CHERTSEY

BOATS, BRIDGES, BOILERS ... IF IT'S GOT RIVETS, I'M RIVETTED
... feminist, atheist, autistic academic and historic narrowboater ...
Likes snooker, beer, tea, rivets and solitude, and is strangely fascinated by the cinema organ.
And there might be something about railways.
**********************************************************************************

Monday, 16 August 2021

The Odeon, Barkers Pool

Not a randon Pevsner walk, but this is in Pevsner (p. 98, where it is described as 'brash'), so ... This was the continuation of my stroll down Division Street to see the Kendal Works.
I had not known this was originally built as a cinema; I knew it only as the retail building it became. It is quite the most ghastly building in all Sheffield (beating even the Diamond).

And yet, and yet. There is still a pang of regret at the thought of it going. Not for aesthetic reasons - not for me, at any rate - but historic. It is an outstanding example of all that was the most egregious in 1980s architecture, and in a few more decades we may be looking to save such examples.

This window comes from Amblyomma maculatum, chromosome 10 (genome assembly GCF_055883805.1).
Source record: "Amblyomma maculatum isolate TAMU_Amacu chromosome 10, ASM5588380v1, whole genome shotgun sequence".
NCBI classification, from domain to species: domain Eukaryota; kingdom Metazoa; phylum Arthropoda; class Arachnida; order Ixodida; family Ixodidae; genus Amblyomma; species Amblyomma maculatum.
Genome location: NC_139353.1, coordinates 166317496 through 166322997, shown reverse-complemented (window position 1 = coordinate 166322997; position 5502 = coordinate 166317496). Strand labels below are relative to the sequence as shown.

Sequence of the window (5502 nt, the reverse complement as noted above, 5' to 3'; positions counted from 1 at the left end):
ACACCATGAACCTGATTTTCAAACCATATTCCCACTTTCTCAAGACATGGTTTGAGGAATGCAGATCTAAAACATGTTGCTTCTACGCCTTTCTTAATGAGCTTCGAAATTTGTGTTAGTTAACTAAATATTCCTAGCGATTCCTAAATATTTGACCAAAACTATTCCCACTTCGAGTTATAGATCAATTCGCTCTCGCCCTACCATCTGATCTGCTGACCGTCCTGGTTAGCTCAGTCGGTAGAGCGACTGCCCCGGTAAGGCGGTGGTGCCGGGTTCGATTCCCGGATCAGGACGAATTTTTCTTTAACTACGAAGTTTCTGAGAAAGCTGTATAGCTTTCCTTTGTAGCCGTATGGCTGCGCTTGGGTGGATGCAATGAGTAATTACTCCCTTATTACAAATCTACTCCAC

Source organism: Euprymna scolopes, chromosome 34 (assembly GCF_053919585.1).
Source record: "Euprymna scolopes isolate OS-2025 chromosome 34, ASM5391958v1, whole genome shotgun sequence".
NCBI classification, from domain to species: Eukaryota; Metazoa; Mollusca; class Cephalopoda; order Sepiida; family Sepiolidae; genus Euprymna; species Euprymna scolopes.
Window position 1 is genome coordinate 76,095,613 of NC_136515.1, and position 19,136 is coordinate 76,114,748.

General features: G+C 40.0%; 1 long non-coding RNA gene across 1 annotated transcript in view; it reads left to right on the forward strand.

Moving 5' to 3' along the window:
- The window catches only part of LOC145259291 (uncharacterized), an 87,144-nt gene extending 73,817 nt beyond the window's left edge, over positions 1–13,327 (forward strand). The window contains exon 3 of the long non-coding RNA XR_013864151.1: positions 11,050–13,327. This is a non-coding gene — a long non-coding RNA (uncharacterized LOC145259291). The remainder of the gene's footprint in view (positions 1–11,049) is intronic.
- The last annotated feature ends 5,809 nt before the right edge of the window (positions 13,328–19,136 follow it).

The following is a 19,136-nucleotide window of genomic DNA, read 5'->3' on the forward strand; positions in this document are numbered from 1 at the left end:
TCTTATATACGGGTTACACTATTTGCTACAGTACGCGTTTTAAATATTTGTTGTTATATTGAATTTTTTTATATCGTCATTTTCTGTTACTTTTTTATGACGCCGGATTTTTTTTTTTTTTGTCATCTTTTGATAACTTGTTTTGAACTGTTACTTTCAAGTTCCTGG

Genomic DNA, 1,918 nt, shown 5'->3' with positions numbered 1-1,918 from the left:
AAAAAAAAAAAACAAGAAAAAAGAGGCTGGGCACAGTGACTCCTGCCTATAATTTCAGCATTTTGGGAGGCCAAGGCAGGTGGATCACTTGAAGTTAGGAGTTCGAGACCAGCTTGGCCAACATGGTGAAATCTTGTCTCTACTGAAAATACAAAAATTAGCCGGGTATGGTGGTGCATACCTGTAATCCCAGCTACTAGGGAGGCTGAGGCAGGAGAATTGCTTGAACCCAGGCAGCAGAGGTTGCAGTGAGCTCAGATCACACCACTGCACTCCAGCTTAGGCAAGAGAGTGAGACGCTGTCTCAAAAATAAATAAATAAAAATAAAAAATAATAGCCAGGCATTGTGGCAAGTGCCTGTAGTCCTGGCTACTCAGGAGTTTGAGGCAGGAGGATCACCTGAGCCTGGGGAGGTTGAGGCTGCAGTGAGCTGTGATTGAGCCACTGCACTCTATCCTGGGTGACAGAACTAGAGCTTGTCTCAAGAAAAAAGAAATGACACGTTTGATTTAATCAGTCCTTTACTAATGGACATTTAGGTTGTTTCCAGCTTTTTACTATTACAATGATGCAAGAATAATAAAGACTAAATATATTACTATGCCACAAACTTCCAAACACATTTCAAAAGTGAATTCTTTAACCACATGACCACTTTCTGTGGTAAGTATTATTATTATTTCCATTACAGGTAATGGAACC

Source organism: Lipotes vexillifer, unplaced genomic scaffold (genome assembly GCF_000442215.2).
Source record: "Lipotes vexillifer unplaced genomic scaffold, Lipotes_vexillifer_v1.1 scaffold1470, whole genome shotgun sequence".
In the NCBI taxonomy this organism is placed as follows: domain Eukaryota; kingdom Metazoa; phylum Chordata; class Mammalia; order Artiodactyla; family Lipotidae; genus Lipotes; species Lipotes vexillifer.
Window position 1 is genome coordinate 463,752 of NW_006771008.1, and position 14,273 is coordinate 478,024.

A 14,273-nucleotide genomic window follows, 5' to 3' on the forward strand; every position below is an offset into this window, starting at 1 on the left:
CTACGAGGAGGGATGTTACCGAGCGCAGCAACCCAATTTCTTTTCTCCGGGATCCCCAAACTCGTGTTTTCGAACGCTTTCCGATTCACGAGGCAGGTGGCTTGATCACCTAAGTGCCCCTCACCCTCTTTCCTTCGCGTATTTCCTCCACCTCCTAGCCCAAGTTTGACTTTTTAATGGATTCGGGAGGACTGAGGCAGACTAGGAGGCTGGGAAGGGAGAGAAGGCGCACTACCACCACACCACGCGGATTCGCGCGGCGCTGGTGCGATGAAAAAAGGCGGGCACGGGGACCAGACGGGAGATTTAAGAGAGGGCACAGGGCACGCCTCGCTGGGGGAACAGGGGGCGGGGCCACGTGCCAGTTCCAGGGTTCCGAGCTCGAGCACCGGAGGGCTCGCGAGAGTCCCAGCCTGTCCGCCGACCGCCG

No architectural style is valued in the decades between its newness wearing off and its appreciation by those as yet unborn. Look how the sixties ripped through the Victorian (look, and weep, at Euston); and how we have only recently come to value and appreciate (if not, perhaps, love) the concrete of the fifties and sixties. The day will come when the mirrored glass and primary coloured steel of the eighties is back in fashion, but it will be too late for the Odeon (latterly 'Embrace'), Barkers Pool.

The Gaumont Building, as it will become known in honour of the cinema which the Odeon replaced in 1987, is not being demolished, merely given a 'facelift' so that it can continue to provide redundant retail space, but with a rather (from the artist's impression) fifties look plus living walls (which sound a bit high maintenance/garden bridge to me).

Less actively ugly perhaps, but is it really any more interesting, arresting or worthwhile?

No comments:

Post a Comment